Warner’s argument is that obesity is not an epidemic, but is endemic. It is not a new Aids, but a situation inherent in a modern civilisation composed of ordinary human beings living in a new world of calorie abundance... Good for him. But he ends up, alas, with an altogether hurried and skimpy vision of an alternative “holistic” approach to building healthy living into our towns and cities. If you’re going to persuade me that Amsterdam may have the policies needed to bust this one, you’ll have to spend more than three pages of a 350-page book on it.
Despite ignoring the elephant in the room, Warner is often on target in revealing the bad science and illogical thinking that underlie specific food fads and overly simplistic approaches to complex, multi-causal problems, such as what is making so many of us fat. He shows some compassion in rejecting fat-shaming and social hostility towards our larger friends and neighbours. He likes using rude words to up his street cred – I couldn’t be bothered to do a ‘fuck’ count – but despite the continuation of the Angry Chef persona, Warner writes well and explains complex ideas clearly.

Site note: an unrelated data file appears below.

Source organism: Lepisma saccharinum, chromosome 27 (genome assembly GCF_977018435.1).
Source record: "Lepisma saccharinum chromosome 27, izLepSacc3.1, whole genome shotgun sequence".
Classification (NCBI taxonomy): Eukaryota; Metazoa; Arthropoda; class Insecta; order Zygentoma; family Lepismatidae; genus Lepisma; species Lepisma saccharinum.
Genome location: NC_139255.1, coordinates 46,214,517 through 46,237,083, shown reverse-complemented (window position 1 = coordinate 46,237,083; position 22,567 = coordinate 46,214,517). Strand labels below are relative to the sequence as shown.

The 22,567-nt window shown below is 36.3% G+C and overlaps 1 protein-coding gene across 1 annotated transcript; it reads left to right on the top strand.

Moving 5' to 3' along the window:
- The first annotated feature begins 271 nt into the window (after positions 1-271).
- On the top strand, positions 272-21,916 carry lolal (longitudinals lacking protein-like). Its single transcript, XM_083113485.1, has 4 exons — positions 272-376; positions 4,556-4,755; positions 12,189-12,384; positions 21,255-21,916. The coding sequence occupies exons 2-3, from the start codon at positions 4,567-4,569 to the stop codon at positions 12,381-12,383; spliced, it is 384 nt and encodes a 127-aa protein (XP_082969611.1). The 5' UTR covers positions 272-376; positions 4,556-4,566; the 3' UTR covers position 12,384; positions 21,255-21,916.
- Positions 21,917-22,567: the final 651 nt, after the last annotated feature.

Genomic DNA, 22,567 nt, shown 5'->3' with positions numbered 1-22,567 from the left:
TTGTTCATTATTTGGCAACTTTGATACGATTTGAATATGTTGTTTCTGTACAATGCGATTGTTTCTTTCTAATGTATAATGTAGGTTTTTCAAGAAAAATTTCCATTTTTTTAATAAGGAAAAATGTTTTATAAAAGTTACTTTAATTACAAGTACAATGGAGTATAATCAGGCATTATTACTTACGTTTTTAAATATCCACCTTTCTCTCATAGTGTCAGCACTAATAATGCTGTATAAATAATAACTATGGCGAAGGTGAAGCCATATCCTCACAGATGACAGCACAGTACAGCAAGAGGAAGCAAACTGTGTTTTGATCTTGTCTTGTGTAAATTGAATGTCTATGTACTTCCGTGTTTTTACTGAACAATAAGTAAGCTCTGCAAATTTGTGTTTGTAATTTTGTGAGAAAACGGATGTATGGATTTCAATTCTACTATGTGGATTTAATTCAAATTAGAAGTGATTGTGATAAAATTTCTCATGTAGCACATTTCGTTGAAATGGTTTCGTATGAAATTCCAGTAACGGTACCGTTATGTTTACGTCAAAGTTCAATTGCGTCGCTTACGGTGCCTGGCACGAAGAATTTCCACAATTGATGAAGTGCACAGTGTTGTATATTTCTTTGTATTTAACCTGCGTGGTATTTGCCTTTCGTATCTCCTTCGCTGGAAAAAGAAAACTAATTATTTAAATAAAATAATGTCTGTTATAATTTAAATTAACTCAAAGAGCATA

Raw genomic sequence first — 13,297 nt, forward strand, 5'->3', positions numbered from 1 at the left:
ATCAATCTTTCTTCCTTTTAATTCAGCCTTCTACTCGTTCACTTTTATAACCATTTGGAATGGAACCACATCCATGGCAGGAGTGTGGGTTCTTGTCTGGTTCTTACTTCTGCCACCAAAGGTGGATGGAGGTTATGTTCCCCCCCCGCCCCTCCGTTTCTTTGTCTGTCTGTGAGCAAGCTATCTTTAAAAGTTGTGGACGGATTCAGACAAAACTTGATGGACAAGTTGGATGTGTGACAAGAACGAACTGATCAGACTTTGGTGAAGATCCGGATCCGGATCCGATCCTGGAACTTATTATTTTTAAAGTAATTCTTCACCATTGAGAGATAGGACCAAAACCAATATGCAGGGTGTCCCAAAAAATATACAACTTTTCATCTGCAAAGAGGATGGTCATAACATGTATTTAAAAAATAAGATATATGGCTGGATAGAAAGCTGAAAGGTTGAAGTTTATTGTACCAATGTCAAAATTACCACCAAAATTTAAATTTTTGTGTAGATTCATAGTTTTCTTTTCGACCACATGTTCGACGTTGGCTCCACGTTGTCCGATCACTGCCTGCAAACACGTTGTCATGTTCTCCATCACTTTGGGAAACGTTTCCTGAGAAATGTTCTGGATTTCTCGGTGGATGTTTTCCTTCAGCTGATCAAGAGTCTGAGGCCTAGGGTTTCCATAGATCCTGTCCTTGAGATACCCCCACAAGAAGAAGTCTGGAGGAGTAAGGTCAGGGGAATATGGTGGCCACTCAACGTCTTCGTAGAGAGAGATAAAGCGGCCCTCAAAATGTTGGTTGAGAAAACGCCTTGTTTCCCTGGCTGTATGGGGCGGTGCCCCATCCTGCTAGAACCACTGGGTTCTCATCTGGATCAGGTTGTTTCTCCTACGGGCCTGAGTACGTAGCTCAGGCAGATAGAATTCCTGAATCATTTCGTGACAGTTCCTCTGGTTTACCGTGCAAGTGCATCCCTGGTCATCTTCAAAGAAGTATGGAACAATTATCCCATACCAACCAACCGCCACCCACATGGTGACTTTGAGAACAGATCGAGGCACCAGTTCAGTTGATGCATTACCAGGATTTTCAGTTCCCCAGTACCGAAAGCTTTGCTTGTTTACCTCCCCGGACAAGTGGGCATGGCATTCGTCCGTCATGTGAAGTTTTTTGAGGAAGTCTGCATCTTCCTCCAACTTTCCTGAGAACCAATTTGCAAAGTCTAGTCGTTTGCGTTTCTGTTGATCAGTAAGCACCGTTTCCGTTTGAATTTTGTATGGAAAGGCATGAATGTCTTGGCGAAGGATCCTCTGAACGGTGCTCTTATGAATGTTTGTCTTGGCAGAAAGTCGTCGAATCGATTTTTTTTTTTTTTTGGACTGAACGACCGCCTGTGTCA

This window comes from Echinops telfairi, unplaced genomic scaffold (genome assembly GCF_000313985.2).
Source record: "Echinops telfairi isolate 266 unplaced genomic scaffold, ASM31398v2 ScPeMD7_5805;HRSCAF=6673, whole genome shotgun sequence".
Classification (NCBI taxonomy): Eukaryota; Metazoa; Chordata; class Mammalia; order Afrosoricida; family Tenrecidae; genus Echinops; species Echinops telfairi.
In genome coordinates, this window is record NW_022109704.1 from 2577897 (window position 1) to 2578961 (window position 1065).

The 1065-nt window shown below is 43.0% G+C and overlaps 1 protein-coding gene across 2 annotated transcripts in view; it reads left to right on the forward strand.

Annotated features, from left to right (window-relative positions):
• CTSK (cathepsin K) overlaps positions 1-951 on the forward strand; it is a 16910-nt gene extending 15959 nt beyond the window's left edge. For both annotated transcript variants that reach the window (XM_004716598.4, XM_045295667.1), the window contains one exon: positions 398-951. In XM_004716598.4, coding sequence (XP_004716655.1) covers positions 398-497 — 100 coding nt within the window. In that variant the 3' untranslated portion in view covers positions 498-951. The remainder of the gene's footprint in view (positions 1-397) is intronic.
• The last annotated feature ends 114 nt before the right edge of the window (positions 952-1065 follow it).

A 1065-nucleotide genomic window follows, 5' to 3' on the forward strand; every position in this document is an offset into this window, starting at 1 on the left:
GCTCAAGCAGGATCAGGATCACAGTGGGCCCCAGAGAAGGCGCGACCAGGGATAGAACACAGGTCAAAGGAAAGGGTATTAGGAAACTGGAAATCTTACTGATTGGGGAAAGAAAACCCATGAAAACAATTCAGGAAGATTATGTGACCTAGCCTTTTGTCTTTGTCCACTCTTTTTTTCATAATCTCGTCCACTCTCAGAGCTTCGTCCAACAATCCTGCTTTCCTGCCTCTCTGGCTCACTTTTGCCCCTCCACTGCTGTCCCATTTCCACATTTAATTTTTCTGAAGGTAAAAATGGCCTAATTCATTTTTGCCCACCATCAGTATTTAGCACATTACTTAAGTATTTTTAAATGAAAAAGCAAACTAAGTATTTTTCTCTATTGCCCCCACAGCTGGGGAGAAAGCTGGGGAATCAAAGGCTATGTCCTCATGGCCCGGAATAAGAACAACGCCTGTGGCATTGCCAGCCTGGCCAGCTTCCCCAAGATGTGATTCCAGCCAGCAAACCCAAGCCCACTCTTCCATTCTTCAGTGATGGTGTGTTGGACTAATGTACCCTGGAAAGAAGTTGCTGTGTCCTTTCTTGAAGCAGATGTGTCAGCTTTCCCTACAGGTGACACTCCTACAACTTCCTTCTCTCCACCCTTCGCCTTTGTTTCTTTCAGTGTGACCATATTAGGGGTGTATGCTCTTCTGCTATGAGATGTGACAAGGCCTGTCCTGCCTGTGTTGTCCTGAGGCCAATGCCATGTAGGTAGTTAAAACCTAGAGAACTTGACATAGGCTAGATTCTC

The strangeness of the book emerges when you start to examine what he is actually saying about the causes of modern obesity and, more widely, of diet-related illness such as type 2 diabetes and heart disease... If you think that the question of what children eat is “trivial”, this is the book on obesity for you. It will chime with many people’s wish not to be lectured at by people who claim to know better, and goes to great lengths to absolve the food industry and its relentless marketing of processed food from playing any role in modern diet problems.